I was walking back the hallway, and my oldest daughter Elliana, who is 16, was walking between the bedroom doors and she was a little confused and sleepy, and groggy, and asked, “What is going on?” and I told her “I think I’m having a stroke”. Bear in mind…this is probably only about 45 seconds after I first noticed my arm go numb.  The drooping of my face and slurring of my speech must have been appalling.  Because the look that came across my daughters face of pure terror is one I will never forget. Matter of fact, it brings tears to my eyes sitting here typing this, just thinking about her reaction.  She had a quick freakout moment, and then helped Annie to find her purse, etc.

After passing Ellie in the hall, I went into the boys and girls bedrooms and woke my other 2 kids up. My oldest is now at college, so he wasn’t there.  At first, the younger kids thought I had been shot.  I had a large wet spot on my shirt from where the water dribbled out of my mouth as I was taking the aspirin. I poured water into my mouth, and it was just coming back out of 1/2 my face that wasn’t working.  I explained to them, I thought I was having a stroke and that I needed to talk to them.

Sitting down, I gathered the 3 kiddos around our couch.  In the moment, what I said next wasn’t hard.  Hearing it now, it is hard. I gave the kids some parting words. I told them “if this was it”, that I loved them very much. I told them to be strong and courageous. And i told them, no matter what happens, stay Faithful, and if this is my time, that one day, we will see each other again in Heaven.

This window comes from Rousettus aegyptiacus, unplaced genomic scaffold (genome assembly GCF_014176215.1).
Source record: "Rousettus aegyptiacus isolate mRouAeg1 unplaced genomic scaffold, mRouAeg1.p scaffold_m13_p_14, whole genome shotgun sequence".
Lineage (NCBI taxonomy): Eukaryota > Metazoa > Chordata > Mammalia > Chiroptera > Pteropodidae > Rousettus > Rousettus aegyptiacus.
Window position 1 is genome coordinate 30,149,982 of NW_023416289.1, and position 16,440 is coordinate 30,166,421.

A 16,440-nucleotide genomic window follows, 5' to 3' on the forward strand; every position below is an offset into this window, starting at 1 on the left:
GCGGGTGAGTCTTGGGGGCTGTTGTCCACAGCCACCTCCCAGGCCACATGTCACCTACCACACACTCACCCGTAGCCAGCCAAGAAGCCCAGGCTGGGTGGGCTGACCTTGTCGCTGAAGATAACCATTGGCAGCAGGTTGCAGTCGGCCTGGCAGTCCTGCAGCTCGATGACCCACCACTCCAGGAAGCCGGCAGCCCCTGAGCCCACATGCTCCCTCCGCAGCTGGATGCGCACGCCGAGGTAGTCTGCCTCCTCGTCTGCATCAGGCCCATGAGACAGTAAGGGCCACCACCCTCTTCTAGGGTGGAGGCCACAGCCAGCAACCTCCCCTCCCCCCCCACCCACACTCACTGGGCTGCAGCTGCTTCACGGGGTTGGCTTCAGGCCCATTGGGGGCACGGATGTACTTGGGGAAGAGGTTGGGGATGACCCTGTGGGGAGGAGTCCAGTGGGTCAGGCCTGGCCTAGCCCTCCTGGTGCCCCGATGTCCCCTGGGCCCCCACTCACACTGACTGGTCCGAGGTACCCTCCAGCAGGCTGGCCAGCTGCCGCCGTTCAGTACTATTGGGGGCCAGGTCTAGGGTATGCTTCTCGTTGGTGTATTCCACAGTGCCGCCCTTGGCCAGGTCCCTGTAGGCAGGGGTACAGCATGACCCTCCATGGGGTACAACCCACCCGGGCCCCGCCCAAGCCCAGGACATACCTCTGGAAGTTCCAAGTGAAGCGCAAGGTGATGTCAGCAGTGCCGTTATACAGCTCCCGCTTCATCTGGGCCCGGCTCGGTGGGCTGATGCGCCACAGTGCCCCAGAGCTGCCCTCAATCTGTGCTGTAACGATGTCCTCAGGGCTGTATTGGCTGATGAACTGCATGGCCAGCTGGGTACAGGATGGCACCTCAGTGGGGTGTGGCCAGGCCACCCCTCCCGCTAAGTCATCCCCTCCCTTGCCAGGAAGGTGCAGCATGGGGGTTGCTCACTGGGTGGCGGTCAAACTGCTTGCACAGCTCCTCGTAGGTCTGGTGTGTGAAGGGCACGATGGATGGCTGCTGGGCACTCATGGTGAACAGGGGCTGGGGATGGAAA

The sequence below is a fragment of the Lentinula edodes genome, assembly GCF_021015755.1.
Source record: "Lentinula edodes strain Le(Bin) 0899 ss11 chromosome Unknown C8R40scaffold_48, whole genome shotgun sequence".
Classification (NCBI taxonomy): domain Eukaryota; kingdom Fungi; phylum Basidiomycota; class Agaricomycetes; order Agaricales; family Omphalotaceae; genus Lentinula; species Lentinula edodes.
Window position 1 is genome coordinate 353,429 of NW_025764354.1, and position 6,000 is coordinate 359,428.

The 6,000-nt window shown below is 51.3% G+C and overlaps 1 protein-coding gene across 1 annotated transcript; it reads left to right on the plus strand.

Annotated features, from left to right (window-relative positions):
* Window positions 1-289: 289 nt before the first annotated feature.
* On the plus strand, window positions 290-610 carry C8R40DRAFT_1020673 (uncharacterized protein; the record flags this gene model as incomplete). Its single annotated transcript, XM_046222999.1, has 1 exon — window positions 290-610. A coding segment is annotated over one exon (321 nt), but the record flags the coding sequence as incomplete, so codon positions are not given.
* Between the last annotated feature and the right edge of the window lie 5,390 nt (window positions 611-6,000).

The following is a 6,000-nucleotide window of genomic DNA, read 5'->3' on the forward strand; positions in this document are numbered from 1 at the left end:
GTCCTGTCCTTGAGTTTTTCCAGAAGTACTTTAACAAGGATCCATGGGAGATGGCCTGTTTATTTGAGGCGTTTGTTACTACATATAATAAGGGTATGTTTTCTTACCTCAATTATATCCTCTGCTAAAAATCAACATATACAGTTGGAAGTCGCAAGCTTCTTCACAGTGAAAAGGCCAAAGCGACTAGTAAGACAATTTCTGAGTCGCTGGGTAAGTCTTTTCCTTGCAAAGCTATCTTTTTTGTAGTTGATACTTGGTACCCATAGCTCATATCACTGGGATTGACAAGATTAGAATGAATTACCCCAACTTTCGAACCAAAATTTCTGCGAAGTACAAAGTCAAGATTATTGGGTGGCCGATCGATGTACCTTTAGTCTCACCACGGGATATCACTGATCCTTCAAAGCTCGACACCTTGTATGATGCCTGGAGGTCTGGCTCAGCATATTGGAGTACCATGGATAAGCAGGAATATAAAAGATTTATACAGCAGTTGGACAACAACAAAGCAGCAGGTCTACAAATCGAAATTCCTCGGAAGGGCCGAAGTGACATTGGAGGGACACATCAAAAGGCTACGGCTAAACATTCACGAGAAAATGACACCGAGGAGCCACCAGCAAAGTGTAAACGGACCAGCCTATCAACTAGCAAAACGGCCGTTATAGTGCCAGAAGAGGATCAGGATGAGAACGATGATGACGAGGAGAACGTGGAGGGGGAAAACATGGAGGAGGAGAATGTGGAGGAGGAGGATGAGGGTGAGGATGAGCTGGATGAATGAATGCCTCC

I made sure Annie knew where “the file was”.  It’s a document titled “If Brandon dies”.  It details everything my wife would need to know, and who to go and see in order to take care of all of our business affairs and determine what to do next.  

2 or 3 minutes have now elapsed and I was simply lying on the couch with 1/2 of my body not really able to move. Within about 10 minutes, I was in an ambulance on my way to the hospital.

Several Days Later

Over the course of the next several days, doctors told me many different things.  I had a cryptogenic stroke, which basically means, they couldn’t determine a cause.  What I did know:

  • I didn’t have Diabetes
  • No brain tumors
  • No carotid artery blockages
  • No signs of Atrial Fibrillation
  • No Blood clots able to be discovered anywhere
  • Blood Pressure was fine.
  • Cholesterol ratios was one of the five best the cardiologist ever saw.  It was almost a 1.0 ratio. I didn’t even know what that meant.  Actually, I didn’t even really know what a cardiologist or a neurologist was. I never had a need before that.

It’s kind of crazy. September 9th, I didn’t know anything about strokes, other than they can make you lose abilities in about 1/2 your body. I also learned about 1 out of 5 people who suffer a stroke die. Within 3 days, I had heard, studied, and read so much about strokes, I felt like I was an expert on the subject.

I had regained most of my motor skills within a couple hours of the stroke. This rapid regaining of my abilities led the doctors to at first suspect a TIA.  Subsequent Brain MRI’s on the 2nd day at hospital showed otherwise…that I had a full Stroke and suffered a small spot of permanent damage to my brain. (Great! That’s all I needed, I barely had any extra brain capacity to spare before that)